CPES-UW faculty Thomas A. Lipo elected to National Academy of Engineering (NAE)
CPES congratulates Prof. Thomas A. Lipo, who has been elected to the National Academy of Engineering (NAE) for his contributions to the design and development of variable-speed drives and motor controls.
Following is a reprint of the newsletter article from the Electrical and Computer Engineering Department at the University of Wisconsin-Madison:
Grainger Professor of Power Electronics and Electrical Machines Thomas Lipo is among the 65 engineers and nine foreign associates elected to the National Academy of Engineering (NAE) in 2008, joining the ranks of 2,227 of the most distinguished engineers in the nation. NAE members are peer-elected for their outstanding contributions to engineering research, practice or education.
A faculty member in the Department of Electrical and Computer Engineering, Lipo is known in the field of power electronics for designing and developing variable-speed drives. His work includes the study of power-conversion systems, including resonant, multilevel and matrix converters, special machines that operate with solid-state frequency converters, and control and stability in electrical drive systems.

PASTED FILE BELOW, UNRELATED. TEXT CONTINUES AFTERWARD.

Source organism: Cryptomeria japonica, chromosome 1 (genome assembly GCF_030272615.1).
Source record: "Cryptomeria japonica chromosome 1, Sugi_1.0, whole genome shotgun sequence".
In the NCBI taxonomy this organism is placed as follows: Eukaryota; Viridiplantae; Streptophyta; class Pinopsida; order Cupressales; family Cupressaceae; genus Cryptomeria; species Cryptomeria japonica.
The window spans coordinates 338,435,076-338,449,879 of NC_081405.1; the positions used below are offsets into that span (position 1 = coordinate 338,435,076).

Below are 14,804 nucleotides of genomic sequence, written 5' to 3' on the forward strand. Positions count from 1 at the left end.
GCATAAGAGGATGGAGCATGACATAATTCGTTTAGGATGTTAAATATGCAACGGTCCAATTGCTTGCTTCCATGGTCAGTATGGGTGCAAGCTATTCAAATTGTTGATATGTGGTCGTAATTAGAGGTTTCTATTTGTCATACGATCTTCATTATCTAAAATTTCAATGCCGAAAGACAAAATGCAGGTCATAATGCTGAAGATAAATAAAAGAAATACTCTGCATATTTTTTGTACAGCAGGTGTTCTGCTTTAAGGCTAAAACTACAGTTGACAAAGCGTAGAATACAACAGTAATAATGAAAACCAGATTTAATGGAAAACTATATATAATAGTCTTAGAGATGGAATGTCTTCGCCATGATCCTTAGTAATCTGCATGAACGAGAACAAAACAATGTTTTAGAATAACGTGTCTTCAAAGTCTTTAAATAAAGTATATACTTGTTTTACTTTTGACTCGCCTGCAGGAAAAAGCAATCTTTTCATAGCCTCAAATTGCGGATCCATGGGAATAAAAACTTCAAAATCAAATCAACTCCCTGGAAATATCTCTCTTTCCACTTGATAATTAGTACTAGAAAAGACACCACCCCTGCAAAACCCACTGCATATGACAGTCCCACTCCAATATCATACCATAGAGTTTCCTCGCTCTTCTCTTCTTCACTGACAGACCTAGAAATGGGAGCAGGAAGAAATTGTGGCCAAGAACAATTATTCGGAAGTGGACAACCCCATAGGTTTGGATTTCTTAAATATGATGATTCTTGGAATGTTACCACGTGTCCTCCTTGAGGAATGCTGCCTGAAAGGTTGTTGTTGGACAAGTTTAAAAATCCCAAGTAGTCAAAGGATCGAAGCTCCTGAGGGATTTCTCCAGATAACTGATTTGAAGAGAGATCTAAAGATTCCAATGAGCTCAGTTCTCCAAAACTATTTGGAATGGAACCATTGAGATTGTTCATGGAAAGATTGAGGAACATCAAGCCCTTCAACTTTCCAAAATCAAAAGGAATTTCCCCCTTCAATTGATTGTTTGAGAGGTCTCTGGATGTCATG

He received his bachelor's and master's degrees from Marquette University in 1962 and '64 and his PhD from UW-Madison in 1968. Prior to joining the College of Engineering in 1981, he spent 10 years as an electrical engineer at General Electric and taught at Purdue University.
In his career at UW-Madison, Lipo has been instrumental in forming and leading two power-focused research entities, the Wisconsin Power Electronics Research Center and the Wisconsin Electric Machines and Power Electronics Consortium.
Among his numerous honors, Lipo is a fellow of the Institute of Electrical and Electronics Engineers (IEEE) and a fellow of the Royal Academy of Engineering, the United Kingdom equivalent of NAE.
Founded in 1964, the NAE is a branch of the National Academies, which also include the National Academy of Sciences, the Institute of Medicine, and the National Research Council. In addition to its role as advisor to the federal government, the NAE also conducts independent studies to examine important topics in engineering and technology.
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